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Metal Building Permits

How to Obtain Construction Permits for Steel Structures

First of all, do prefab steel structures require building permits?  Yes, they do.

Icon shows a hardhat and a construction permit over a grid background.Why do metal building kits need approval?  Because, a permit ensures your building’s safety.

The building department checks your project for code, load, zoning, safety, size, aesthetic, and local requirements.  They also make sure that your building location does not interfere with easements, watersheds, setbacks, sewer lines, and so forth.

In addition, you should check to see if your neighborhood building association imposes limitations on structures.

Requirements for Metal Building Permits

Plans and a metal building photo rest beside the building permit.Secondly, building permitting is a simple, straightforward process in most locations.  You simply fill out a permit application.  Usually, this entails describing the structure in detail, including its use exact location.

To apply for a construction permit, you will need:

  1. Your property deed with the legal description of the property
  2. The size and intended use for the structure
  3. Structural plans certified and stamped by an engineer licensed in your state
  4. Where the steel structure will be located on your property
  5. Lots of patience.

Once you receive approval, construction can begin.

However, in some areas permitting can be a lengthy process.  This is especially true in large metropolitan areas. Invariably, areas with stringent seismic and wind load requirements also have lengthier approval processes.

In addition, high-occupancy structures— like churches and large retail stores— may face an extended permitting process.

How Does RHINO Aid the Permitting Process?

Builder in yellow hard hat points to a metal building permit.Remember, obtaining construction permits remains the responsibility of the steel building buyer. 

Fortunately, pre-engineered RHINO steel structures pass scrutiny easily.  Why?

Most building departments are well acquainted with our building systems.  Moreover, the certification supplied by RHINO assures the integrity of our steel structures.

As stated earlier, permitting normally requires engineer stamped plans.  Fortunately, that is not a problem with RHINO metal building kits.  Rest assured, every RHINO order includes three sets of engineer stamped plans with letters of certification.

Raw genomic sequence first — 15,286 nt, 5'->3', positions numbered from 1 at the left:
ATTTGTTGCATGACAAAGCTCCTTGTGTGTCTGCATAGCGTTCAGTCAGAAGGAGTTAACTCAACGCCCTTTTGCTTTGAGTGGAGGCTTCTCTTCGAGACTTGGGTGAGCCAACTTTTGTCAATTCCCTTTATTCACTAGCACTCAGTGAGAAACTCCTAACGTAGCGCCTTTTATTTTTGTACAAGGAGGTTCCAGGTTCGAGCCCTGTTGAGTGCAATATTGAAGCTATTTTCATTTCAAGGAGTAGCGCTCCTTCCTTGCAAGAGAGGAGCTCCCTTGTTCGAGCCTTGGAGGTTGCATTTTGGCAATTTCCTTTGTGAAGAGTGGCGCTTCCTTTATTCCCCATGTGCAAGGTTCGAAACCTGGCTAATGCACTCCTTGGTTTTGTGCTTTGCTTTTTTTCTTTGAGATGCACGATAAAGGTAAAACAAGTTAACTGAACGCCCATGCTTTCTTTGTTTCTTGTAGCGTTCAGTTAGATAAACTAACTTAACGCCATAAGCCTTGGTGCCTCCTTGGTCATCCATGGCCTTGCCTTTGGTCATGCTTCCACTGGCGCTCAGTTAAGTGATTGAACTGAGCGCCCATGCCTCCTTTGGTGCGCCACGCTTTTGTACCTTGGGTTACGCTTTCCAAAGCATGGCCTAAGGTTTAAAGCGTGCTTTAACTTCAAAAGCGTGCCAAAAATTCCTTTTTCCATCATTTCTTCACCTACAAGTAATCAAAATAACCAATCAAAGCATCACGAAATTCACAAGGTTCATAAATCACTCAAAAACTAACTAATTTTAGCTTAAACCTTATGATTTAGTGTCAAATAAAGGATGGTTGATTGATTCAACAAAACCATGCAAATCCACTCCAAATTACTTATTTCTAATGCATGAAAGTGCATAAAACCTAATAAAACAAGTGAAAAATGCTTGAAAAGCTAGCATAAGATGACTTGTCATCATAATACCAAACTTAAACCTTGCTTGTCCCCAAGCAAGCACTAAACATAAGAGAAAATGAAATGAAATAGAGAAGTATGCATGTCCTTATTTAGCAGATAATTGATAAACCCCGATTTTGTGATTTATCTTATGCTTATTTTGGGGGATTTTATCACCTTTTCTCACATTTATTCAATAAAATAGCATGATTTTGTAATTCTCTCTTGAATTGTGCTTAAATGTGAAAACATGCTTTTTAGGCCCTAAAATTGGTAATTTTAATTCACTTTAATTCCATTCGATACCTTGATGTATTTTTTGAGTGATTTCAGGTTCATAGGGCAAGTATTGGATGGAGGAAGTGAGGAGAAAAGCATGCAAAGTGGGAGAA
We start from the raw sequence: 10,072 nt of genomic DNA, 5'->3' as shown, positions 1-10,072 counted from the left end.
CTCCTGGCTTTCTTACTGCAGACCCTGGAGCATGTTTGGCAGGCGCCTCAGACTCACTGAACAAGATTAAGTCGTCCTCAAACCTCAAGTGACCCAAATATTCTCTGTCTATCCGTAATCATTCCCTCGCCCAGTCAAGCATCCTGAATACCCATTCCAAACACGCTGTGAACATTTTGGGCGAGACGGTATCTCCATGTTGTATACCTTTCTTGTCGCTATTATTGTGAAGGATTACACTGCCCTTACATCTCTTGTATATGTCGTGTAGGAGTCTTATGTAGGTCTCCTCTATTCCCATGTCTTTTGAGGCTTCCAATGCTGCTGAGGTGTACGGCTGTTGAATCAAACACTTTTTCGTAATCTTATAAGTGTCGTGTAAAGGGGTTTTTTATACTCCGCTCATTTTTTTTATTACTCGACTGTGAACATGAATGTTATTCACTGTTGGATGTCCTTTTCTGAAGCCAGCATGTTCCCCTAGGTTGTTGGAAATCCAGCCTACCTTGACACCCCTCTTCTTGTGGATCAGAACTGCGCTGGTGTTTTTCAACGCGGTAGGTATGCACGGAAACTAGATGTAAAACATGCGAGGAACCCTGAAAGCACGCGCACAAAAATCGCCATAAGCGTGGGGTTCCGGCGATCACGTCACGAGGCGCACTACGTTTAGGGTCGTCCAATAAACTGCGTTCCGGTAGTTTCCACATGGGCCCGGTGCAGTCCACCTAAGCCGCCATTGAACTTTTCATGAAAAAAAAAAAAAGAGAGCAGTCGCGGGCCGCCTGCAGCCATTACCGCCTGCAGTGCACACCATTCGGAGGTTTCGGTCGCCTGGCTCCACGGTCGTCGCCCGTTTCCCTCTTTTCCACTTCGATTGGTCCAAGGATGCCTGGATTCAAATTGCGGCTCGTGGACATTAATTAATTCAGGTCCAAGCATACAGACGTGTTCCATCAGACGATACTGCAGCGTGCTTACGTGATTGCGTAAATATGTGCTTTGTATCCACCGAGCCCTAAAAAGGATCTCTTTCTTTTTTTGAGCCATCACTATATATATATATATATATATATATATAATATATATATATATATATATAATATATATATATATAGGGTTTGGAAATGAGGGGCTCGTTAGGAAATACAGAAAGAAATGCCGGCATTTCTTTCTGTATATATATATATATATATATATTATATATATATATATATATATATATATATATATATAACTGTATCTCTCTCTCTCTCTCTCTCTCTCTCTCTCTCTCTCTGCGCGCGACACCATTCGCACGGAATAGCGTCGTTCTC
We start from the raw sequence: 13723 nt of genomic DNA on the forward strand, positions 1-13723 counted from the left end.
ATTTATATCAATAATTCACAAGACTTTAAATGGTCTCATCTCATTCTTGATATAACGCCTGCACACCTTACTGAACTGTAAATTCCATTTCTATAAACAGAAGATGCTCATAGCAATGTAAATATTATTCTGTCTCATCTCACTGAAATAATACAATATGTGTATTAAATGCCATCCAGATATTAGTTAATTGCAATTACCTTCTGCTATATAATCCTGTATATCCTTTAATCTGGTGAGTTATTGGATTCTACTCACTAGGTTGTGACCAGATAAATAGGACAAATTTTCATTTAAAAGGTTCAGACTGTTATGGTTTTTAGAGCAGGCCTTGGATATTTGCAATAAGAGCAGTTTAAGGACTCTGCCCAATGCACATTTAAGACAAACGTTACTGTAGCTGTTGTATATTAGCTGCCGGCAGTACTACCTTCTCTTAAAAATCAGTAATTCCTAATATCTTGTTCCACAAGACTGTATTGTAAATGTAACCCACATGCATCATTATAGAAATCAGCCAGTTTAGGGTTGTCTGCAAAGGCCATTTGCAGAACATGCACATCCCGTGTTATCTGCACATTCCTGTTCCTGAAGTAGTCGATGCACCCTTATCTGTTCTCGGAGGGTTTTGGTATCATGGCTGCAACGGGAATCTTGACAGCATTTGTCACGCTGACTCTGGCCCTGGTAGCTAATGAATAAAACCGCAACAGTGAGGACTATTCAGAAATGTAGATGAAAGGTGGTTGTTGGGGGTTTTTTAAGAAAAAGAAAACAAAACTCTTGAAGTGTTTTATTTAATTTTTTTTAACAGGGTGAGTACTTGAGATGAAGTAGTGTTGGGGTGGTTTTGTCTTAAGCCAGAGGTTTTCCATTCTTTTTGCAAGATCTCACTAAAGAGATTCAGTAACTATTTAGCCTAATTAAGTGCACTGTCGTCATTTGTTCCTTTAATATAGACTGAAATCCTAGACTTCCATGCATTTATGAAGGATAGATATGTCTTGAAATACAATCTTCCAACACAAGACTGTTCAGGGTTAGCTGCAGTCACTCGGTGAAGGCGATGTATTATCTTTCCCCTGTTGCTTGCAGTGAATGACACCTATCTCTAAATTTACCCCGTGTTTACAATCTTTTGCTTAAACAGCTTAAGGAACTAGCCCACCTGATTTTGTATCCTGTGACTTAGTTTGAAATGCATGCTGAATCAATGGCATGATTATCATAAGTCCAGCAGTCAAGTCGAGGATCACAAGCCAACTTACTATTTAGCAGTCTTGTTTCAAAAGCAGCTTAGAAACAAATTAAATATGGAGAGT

Beware of any steel building company that does not provide certified plans!

If needed, however, RHINO does offer additional help with permitting.

Should permitting problems arise, our steel building specialists lend their expertise.  Feel free to ask them for advice or information.  Let them smooth the approval process for your RHINO metal building project.

Foundation Plan Approval

In addition, many building departments also ask for certified foundation plans.  That is because soil and frost conditions vary from place to place.

RHINO supplies an anchor bolt plan for all structures.  A civil engineer— and some concrete contractors— can provide you with certified foundation plans.

What is a “Permit Hold” Steel Building Order?

Where permitting is a more extended process, RHINO offers a “permit hold” order.  To ensure your building meets all criteria, we delay manufacturing your building order until your permitting is completed.

On a permit hold order, you receive plans for your building department after RHINO receives your order.  Consequently, your steel building order is protected from price increases.

Typically, these hold-for-approval orders deliver about five weeks after fabrication begins.

Conclusion

Steel building permits are a snap with RHINO prefab metal building kits.

RHINO: Experts in Steel Structures

Please feel free to call RHINO toll free at 940.383.9566.  We can provide you with information, assistance, expertise— and a fast, free, friendly quote.

Why wait?  Call now for information on metal building permits. Get your metal building kit project in motion today.

 

(Updated 9-4-2019.  Originally published 2-20-2015.)